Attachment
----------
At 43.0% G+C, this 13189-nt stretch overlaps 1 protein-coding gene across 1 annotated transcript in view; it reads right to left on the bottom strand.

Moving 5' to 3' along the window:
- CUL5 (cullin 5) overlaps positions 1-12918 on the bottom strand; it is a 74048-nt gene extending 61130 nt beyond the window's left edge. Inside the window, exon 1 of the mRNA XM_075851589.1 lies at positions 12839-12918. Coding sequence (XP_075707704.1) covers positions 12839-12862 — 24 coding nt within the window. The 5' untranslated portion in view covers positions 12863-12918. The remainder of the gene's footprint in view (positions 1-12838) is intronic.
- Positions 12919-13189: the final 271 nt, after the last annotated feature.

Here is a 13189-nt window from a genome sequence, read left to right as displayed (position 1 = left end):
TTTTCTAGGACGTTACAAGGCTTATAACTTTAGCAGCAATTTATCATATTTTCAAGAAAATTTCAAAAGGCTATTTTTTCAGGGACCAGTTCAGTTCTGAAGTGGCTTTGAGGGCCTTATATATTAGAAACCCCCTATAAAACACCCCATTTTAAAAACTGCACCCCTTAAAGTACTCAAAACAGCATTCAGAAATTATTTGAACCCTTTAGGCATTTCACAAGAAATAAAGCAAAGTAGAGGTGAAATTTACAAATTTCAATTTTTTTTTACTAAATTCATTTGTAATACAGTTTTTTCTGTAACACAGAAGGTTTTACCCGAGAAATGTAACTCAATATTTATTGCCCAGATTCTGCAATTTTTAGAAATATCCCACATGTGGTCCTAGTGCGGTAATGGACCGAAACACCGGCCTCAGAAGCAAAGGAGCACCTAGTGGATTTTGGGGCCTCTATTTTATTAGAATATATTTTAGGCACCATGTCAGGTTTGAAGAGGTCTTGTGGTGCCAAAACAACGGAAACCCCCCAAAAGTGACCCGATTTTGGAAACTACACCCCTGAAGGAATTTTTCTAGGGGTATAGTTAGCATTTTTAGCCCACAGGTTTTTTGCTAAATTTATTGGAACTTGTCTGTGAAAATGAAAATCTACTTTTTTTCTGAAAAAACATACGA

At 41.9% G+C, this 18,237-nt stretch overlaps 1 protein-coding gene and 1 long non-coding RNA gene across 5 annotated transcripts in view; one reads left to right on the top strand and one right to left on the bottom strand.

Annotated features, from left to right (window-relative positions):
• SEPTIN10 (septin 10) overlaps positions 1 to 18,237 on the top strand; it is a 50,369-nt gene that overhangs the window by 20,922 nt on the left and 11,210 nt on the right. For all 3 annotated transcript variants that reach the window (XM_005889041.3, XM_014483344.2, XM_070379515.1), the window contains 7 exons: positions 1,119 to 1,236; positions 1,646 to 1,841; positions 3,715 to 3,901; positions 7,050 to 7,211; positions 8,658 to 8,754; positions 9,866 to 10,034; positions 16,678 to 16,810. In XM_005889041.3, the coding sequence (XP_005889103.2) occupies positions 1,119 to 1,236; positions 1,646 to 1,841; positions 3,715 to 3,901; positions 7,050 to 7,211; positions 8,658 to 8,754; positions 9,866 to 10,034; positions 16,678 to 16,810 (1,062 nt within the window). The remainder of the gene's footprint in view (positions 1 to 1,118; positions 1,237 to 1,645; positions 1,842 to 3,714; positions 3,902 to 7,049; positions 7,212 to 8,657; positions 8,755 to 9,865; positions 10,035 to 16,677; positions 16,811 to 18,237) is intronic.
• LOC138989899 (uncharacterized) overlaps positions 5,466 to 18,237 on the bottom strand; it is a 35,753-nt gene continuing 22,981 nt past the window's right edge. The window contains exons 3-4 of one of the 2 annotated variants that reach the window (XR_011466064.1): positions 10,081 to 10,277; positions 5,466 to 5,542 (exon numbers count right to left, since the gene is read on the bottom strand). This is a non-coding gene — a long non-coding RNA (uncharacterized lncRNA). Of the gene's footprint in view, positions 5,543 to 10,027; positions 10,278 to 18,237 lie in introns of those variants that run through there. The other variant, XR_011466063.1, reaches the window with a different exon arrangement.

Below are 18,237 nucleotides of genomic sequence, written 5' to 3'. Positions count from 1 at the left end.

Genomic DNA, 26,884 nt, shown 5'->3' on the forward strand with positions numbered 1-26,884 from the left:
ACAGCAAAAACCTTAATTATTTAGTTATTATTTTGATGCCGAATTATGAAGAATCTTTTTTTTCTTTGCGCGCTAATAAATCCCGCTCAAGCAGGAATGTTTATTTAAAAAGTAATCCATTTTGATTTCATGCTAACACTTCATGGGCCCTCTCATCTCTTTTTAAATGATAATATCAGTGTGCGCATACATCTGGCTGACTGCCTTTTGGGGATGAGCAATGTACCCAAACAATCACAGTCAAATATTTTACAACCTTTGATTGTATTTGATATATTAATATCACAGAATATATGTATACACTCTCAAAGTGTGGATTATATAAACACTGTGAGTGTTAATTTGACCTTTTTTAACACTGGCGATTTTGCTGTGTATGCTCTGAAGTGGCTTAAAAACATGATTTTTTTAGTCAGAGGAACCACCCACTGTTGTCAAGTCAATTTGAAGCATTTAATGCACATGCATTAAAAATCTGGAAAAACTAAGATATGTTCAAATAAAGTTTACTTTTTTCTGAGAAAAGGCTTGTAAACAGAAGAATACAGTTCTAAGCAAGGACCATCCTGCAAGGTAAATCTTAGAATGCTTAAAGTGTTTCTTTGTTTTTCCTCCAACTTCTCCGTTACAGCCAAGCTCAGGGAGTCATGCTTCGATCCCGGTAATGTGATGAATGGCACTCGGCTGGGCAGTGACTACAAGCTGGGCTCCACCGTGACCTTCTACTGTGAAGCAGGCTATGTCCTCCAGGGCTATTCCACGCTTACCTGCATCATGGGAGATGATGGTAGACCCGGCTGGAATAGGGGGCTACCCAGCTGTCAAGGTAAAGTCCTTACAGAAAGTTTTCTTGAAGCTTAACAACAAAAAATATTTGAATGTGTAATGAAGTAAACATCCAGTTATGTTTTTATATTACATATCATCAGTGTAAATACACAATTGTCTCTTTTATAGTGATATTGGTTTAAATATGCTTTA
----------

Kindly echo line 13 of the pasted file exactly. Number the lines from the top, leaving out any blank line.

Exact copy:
ACAGCAAAAACCTTAATTATTTAGTTATTATTTTGATGCCGAATTATGAAGAATCTTTTTTTTCTTTGCGCGCTAATAAATCCCGCTCAAGCAGGAATGTTTATTTAAAAAGTAATCCATTTTGATTTCATGCTAACACTTCATGGGCCCTCTCATCTCTTTTTAAATGATAATATCAGTGTGCGCATACATCTGGCTGACTGCCTTTTGGGGATGAGCAATGTACCCAAACAATCACAGTCAAATATTTTACAACCTTTGATTGTATTTGATATATTAATATCACAGAATATATGTATACACTCTCAAAGTGTGGATTATATAAACACTGTGAGTGTTAATTTGACCTTTTTTAACACTGGCGATTTTGCTGTGTATGCTCTGAAGTGGCTTAAAAACATGATTTTTTTAGTCAGAGGAACCACCCACTGTTGTCAAGTCAATTTGAAGCATTTAATGCACATGCATTAAAAATCTGGAAAAACTAAGATATGTTCAAATAAAGTTTACTTTTTTCTGAGAAAAGGCTTGTAAACAGAAGAATACAGTTCTAAGCAAGGACCATCCTGCAAGGTAAATCTTAGAATGCTTAAAGTGTTTCTTTGTTTTTCCTCCAACTTCTCCGTTACAGCCAAGCTCAGGGAGTCATGCTTCGATCCCGGTAATGTGATGAATGGCACTCGGCTGGGCAGTGACTACAAGCTGGGCTCCACCGTGACCTTCTACTGTGAAGCAGGCTATGTCCTCCAGGGCTATTCCACGCTTACCTGCATCATGGGAGATGATGGTAGACCCGGCTGGAATAGGGGGCTACCCAGCTGTCAAGGTAAAGTCCTTACAGAAAGTTTTCTTGAAGCTTAACAACAAAAAATATTTGAATGTGTAATGAAGTAAACATCCAGTTATGTTTTTATATTACATATCATCAGTGTAAATACACAATTGTCTCTTTTATAGTGATATTGGTTTAAATATGCTTTA